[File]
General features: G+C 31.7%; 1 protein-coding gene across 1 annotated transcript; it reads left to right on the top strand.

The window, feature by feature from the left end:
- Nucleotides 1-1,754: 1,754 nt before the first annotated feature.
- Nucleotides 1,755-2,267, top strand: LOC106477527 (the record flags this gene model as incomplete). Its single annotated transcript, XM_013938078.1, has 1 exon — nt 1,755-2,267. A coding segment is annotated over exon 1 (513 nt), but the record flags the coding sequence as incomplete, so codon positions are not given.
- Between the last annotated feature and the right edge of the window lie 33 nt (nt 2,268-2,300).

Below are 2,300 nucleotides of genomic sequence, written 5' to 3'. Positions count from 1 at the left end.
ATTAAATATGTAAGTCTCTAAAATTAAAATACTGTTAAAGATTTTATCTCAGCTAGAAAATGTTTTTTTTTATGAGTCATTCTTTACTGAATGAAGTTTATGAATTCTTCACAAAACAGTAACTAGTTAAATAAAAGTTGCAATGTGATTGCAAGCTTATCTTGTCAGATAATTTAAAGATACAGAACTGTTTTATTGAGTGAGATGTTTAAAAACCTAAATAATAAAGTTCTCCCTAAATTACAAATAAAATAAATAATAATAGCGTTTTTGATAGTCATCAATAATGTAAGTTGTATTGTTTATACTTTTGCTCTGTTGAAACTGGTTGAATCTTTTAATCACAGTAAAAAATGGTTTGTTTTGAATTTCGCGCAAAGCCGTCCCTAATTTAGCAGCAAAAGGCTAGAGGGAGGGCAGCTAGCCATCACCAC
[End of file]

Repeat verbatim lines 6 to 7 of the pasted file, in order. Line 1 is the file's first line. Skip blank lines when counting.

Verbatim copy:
Below are 2,300 nucleotides of genomic sequence, written 5' to 3'. Positions count from 1 at the left end.
ATTAAATATGTAAGTCTCTAAAATTAAAATACTGTTAAAGATTTTATCTCAGCTAGAAAATGTTTTTTTTTATGAGTCATTCTTTACTGAATGAAGTTTATGAATTCTTCACAAAACAGTAACTAGTTAAATAAAAGTTGCAATGTGATTGCAAGCTTATCTTGTCAGATAATTTAAAGATACAGAACTGTTTTATTGAGTGAGATGTTTAAAAACCTAAATAATAAAGTTCTCCCTAAATTACAAATAAAATAAATAATAATAGCGTTTTTGATAGTCATCAATAATGTAAGTTGTATTGTTTATACTTTTGCTCTGTTGAAACTGGTTGAATCTTTTAATCACAGTAAAAAATGGTTTGTTTTGAATTTCGCGCAAAGCCGTCCCTAATTTAGCAGCAAAAGGCTAGAGGGAGGGCAGCTAGCCATCACCAC